As most of you GNOME lovers out there will know, release 2.12 of our favourite desktop is due on September 7th, 2005. If you are like me and can hardly wait for this new version, have a look at the prerelease tour that GNOME Applets maintainer Davyd Madeley has ready for us. There you’ll find quite a few nifty things, the most interesting for me were the integration of GTK+ 2.8 with the Cairo vector graphics engine, further integration of the Hardware Abstraction Layer and improvements on Totem’s GStreamer backend as well as the development of a Totem Mozilla plugin. As I don’t use (or even install that is) Evolution and Epiphany, I don’t really care about them, but it seems they’re getting some nice features too, as is Nautilus, another application I hardly use for more than displaying desktop icons. There are also quite some really nice minor and cosmetic changes detailed in this preview, which surely will further enhance the great usability of the GNOME desktop. As it seems there won’t be too many new applications in this release, which I think is pretty cool, as I’m a person who doesn’t want to install everything plus the kitchen sink with my desktop (that’s why I use custom ebuilds, thanks to the wonders of Gentoo ;) ). However, the really nice PDF and PS reader Evince will finally replace GGV and GPDF, which IMHO is a Good Thing™.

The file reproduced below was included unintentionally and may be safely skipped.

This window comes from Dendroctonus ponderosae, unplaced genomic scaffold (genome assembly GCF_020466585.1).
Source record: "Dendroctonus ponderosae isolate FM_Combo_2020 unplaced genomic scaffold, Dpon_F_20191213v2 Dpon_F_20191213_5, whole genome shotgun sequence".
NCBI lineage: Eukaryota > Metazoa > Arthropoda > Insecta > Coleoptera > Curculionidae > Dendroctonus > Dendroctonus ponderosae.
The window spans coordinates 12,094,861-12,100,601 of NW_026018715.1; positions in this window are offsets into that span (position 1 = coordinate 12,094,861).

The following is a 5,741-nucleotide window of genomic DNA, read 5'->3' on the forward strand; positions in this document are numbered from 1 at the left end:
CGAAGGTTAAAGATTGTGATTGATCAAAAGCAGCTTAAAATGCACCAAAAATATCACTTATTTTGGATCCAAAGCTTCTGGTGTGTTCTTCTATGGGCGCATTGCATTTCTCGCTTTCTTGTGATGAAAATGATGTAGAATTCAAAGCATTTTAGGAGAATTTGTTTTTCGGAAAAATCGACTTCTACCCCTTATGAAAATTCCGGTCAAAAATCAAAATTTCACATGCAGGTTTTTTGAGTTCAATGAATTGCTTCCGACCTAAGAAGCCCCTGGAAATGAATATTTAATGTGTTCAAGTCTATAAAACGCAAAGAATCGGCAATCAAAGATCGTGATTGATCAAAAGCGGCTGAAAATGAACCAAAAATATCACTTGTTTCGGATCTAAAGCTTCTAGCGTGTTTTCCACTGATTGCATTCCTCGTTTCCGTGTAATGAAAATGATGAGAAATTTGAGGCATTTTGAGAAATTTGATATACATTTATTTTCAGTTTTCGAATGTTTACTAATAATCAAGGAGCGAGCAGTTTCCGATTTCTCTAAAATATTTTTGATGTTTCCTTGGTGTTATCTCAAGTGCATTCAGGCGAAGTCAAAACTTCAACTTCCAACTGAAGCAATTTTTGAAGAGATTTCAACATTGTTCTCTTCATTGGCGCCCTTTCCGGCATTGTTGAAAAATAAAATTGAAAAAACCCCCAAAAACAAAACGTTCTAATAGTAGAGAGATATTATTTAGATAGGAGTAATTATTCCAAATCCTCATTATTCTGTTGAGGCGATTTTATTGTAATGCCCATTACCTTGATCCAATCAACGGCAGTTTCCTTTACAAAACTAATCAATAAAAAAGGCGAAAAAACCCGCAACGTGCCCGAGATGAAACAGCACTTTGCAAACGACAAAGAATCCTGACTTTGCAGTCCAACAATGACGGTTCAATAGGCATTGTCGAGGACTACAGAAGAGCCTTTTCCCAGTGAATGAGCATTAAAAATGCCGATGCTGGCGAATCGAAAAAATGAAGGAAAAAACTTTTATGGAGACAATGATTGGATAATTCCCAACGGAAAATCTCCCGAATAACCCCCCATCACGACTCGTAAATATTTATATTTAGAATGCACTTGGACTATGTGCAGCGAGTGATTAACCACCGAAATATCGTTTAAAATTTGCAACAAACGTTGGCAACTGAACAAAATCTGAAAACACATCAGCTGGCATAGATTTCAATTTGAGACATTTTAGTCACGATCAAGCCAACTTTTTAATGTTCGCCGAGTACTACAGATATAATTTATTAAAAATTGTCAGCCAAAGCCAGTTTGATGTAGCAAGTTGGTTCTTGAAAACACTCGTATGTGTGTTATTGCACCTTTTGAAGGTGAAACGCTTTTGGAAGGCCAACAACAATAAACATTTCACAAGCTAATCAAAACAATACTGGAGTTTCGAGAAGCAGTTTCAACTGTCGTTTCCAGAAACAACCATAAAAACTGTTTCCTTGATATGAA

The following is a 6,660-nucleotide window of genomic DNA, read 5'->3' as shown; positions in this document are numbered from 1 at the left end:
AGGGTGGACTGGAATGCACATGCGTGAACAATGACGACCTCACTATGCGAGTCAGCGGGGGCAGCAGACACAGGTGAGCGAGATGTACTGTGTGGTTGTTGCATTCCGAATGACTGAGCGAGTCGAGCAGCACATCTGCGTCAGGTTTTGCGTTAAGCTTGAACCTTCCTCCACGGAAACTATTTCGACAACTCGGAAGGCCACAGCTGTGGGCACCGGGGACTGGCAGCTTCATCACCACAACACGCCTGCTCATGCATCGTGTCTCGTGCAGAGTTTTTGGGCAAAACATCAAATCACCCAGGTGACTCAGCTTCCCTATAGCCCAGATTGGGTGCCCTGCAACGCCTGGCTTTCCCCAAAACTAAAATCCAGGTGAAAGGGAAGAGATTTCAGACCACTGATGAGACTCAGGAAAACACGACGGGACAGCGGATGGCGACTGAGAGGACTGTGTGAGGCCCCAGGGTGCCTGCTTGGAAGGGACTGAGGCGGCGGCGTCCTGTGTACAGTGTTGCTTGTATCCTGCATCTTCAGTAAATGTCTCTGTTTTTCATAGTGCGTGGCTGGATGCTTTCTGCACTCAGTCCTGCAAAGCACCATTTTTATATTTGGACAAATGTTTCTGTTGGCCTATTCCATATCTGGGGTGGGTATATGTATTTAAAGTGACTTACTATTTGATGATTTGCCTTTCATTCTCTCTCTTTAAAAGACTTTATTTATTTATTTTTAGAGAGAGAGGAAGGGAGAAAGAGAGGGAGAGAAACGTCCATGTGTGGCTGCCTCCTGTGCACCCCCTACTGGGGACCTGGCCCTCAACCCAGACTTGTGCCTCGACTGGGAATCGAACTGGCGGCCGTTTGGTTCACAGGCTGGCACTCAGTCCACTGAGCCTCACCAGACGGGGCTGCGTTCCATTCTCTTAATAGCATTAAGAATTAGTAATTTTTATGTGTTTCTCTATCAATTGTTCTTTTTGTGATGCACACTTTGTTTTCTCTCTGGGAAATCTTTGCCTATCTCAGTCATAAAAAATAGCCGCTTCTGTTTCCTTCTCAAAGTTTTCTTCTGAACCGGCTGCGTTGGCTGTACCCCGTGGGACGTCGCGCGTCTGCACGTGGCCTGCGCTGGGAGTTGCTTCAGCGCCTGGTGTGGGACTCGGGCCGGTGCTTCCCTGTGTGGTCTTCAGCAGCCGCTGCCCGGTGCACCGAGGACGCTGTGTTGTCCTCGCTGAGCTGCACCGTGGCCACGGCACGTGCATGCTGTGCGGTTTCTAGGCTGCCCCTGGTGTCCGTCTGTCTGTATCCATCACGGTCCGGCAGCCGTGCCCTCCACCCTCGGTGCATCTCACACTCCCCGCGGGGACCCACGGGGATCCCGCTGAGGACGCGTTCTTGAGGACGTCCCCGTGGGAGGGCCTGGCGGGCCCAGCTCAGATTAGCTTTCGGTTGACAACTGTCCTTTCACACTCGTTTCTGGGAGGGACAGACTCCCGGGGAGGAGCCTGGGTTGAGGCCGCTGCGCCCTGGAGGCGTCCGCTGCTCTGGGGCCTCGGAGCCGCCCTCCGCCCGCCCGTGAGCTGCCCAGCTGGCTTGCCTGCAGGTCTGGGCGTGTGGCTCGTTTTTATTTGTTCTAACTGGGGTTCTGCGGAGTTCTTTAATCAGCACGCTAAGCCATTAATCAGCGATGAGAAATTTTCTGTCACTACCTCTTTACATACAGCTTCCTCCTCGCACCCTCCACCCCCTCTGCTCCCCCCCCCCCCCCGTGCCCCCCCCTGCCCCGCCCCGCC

So much for this prerelease tour of GNOME 2.12, but I have some more cool apps for you! Have you ever been looking for a comfortable editor for changing the tags of your music collection and finally went back to id3ed on the command line because all the graphical apps just wouldn’t cut it? Well, now that there’s Cowbell, it seems like there’s one thing less to worry about, as this tag editor for our preferred desktop doesn’t only look nice, it also integrates with the Amazon Web Services SOAP interface and does most of the work for you automatically. As most of the cool new apps I ran across lately, Cowbell is written using Mono and GTK#. The same holds true for Diva (except for the libGdv core engine which is written in C), a project which aims at creating “a decent, lean&mean video editing solution for the Linux/Unix platform”. There’s not too much to see yet, but personally I’d love to get a decent video editing solution for my Linux desktop, so all the power to the DIVA developers! Maybe you also want to check out Seahorse, which despite not being written in Mono/C# is pretty cool too. It’s a nice GNOME frontend for GnuPG, which I’ve installed quite a while ago and which has released a new version less than a week ago. Although I don’t really have any need for it (long live the GnuPG command line!), I think everything that makes privacy technologies accessible to the non-techy folk needs our fullest support. So go grab Seahorse, test it, find and report bugs and show it to your friends. This surely will make you really attractive for whichever demographic group you want to be attractive for*!*Note: This may be just a blatant lie, but you have to find out for yourself.